Association of Certified Biblical Counselors

By Kaylie Decker

I. Overview

In 1976 Dr. Jay Adams founded the National Association of Nouthetic Counselors (NANC) with the desire that the organization and its rigorous certification process would become the backbone of the biblical counseling movement. Today the organization is now known as the Association of Certified Biblical Counselors (ACBC) and is the oldest and largest biblical counseling organization in the world. The training and certification of ACBC counselors is recognized worldwide with over 1,700 counselors in 30 countries that speak 30 languages with these numbers growing yearly.  ACBC also has over 60 certified training centers ranging from seminaries to churches.

II. History

The Association of Certified Biblical Counselors (ACBC) was founded in 1976. In the previous decade Jay Adams had created the Christian Counseling and Educational Foundation (CCEF) as a center for the training of biblical counselors. Jay Adams desired that the organization and its certification process would become the backbone of the biblical counseling movement.

Recognizing that crucial need, Jay Adams and the board of CCEF created an independent certifying organization to do this work. Originally named the National Association of Nouthetic Counselors (NANC), the association began using a three-part process of evaluation including training in the basics of biblical counseling, testing in counseling and theology, and supervision to demonstrate counseling skill. This three-part certification process is still in use today.

Since 1976, ACBC has grown from a handful of certified counselors to membership in the thousands. Now in their fourth decade of pursuing excellence in biblical counseling, they have had six executive directors, Dr. Bob Smith, Dr. Howard Eyrich, Rev. Bill Goode, and Rev. Randy Patten. Dr. Heath Lambert, and Dr. Dale Johnson.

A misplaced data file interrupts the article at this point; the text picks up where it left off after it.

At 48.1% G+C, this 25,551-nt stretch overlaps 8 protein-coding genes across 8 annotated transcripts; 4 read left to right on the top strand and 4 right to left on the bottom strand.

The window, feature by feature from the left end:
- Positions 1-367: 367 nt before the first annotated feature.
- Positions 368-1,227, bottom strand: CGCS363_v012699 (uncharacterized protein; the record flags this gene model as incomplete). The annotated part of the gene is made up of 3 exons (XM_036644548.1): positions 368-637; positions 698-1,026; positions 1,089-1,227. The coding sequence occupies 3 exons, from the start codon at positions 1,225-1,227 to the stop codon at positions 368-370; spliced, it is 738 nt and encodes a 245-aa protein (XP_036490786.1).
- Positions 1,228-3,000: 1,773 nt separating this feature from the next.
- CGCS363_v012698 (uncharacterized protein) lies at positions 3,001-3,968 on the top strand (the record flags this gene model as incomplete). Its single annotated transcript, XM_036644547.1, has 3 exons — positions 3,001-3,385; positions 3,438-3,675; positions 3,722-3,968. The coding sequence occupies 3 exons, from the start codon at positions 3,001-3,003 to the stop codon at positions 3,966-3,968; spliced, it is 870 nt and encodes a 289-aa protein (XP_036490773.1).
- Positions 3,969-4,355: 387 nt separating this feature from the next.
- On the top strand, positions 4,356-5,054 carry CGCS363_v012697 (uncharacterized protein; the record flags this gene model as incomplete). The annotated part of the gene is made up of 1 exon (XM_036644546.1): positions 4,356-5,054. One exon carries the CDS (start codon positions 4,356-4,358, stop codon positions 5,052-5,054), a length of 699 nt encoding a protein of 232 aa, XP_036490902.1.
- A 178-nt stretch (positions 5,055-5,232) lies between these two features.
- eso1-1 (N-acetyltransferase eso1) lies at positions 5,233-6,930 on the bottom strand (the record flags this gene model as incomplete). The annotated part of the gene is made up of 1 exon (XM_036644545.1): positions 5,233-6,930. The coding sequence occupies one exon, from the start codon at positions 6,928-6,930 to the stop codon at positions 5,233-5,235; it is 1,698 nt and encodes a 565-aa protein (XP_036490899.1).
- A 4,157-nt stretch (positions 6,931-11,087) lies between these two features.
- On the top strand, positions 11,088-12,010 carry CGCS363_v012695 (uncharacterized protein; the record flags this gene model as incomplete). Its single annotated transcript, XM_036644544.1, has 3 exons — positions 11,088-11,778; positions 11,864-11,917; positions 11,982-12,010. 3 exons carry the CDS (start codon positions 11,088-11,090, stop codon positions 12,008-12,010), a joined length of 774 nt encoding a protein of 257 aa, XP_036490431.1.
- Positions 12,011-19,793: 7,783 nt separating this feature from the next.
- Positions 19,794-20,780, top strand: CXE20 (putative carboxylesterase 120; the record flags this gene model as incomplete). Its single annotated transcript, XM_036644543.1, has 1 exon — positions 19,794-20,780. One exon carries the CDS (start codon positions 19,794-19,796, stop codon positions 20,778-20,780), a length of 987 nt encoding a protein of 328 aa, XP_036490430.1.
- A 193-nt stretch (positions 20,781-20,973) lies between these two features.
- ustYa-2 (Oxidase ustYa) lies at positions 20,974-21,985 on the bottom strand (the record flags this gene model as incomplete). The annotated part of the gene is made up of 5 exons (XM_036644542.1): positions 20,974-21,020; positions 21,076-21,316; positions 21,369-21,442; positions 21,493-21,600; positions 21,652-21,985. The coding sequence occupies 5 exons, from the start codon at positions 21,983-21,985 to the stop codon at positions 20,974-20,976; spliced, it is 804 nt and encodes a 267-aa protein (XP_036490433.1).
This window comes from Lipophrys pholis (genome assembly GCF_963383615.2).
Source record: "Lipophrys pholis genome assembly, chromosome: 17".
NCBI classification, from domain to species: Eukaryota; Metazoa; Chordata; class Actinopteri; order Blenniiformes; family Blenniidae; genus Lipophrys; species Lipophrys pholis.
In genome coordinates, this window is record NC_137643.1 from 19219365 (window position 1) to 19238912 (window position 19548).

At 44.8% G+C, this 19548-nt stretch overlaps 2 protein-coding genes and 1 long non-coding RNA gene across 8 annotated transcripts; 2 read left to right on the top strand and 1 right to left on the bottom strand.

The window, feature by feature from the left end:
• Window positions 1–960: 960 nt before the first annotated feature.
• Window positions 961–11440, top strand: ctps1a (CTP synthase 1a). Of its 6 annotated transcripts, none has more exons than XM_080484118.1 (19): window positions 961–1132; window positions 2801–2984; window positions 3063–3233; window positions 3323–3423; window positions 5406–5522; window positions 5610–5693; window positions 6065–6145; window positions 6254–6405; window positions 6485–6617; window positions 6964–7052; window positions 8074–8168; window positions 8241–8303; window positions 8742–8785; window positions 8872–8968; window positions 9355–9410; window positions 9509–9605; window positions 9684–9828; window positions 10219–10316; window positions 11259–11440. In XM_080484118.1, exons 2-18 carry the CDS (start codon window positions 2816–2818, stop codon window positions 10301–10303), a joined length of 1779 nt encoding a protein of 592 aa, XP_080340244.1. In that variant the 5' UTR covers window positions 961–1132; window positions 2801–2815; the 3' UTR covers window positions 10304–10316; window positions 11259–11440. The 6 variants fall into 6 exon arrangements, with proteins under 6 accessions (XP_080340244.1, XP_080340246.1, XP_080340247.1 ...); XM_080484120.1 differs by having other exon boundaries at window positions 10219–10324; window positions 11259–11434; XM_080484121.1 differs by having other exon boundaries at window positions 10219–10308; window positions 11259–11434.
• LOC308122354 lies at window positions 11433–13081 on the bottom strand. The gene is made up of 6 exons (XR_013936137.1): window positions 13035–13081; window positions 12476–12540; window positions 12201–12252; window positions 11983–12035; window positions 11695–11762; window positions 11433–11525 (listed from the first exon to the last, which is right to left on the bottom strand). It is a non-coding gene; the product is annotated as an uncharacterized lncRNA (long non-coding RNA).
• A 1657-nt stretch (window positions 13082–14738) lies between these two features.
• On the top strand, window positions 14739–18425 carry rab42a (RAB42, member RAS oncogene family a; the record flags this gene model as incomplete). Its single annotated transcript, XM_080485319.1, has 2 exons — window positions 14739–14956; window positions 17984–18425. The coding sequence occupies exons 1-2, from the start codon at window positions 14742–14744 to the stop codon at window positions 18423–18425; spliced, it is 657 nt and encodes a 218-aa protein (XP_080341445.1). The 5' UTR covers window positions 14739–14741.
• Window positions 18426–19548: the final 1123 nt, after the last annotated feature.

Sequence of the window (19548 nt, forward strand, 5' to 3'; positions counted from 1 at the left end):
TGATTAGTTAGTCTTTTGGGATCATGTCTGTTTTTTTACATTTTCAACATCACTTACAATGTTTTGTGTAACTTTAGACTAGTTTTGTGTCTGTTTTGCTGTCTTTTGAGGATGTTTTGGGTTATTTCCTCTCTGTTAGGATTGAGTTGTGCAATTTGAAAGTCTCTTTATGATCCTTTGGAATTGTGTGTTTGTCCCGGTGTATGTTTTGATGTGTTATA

III. Resources


Board members of ACBC[1]:

Ron Allchin

Kevin Backus

Brad Brandt

Nathan Currey

Dale Johnson

Jim Newheiser

Keith Palmer

Tim Pasma

Lance Quinn

Andrew Rogers

George Scipione

Bob Somerville

John Street

Steve Viars

Staff Members of ACBC[2]:

Dale Johnson (Executive Director)

Rhenn Cherry (Director of Finances and Donor Relations)

Stuart Scott (Director of Membership Services)

Amber Komatsu (Membership Services Coordinator)

Sam Stephens (Director of Training Center Certification)

Nate Grote (Conference Coordinator)

Taron Defevers (Executive Assistant to the Director of Operations)

Caitlynn Bernardy (Executive Assistant to Dr. T. Dale Johnson)

Kristin Defevers (Office Administrator)

Renee Hoskins (Manager of Online Content)




The ACBC reading list is part of the certification process. It consists of many books with a wide variety of different topics covering the Biblical Counseling methods. There is a whole website dedicated to the books used by ACBC and recommended by them. Each of the books are sorted into categories such as Counseling and Family versus Intro to Biblical Counseling.

Some being:

A Theology of Christian Counseling – Jay Adams

Basic Theology – Charles C. Ryrie

When People are Big, and God is Small – Edward T. Welch

Spiritual Depression – Martyn Lloyd

Overcoming Fear, Worry, and Anxiety – Elyse Fitzpatrick

Finally Free – Heath Lambert

The Peacemaker – Ken Sande

The Christian Counselors Manual – Jay E. Adams

Big Truths for Young Hearts – Bruce Ware

The ACBC website says, “Individuals pursuing ACBC Certification are required to read 1,000 pages or more from the following resources, 300 pages of which must be from the Biblical Counseling & Theology text category.”

Mini books

There is a Biblical Counseling site that anyone can visit to find pamphlets and mini books to read or use for projects.

Blog Posts




There are many conferences put on by the organization. If you look at their home page and go to events, it gives a list of all the upcoming conferences. These are put on as teaching tools for those who are interested in counseling, pastors, elders, leaders in the church, those in ministry, etc. The conferences are a good resource to those who are not certified and would like to get a look into how to counsel those either in a personal situation or their church/ministry.


ACBC does not practice counseling but only certifies counselors for the work of counseling.

  1. External Links










Works Cited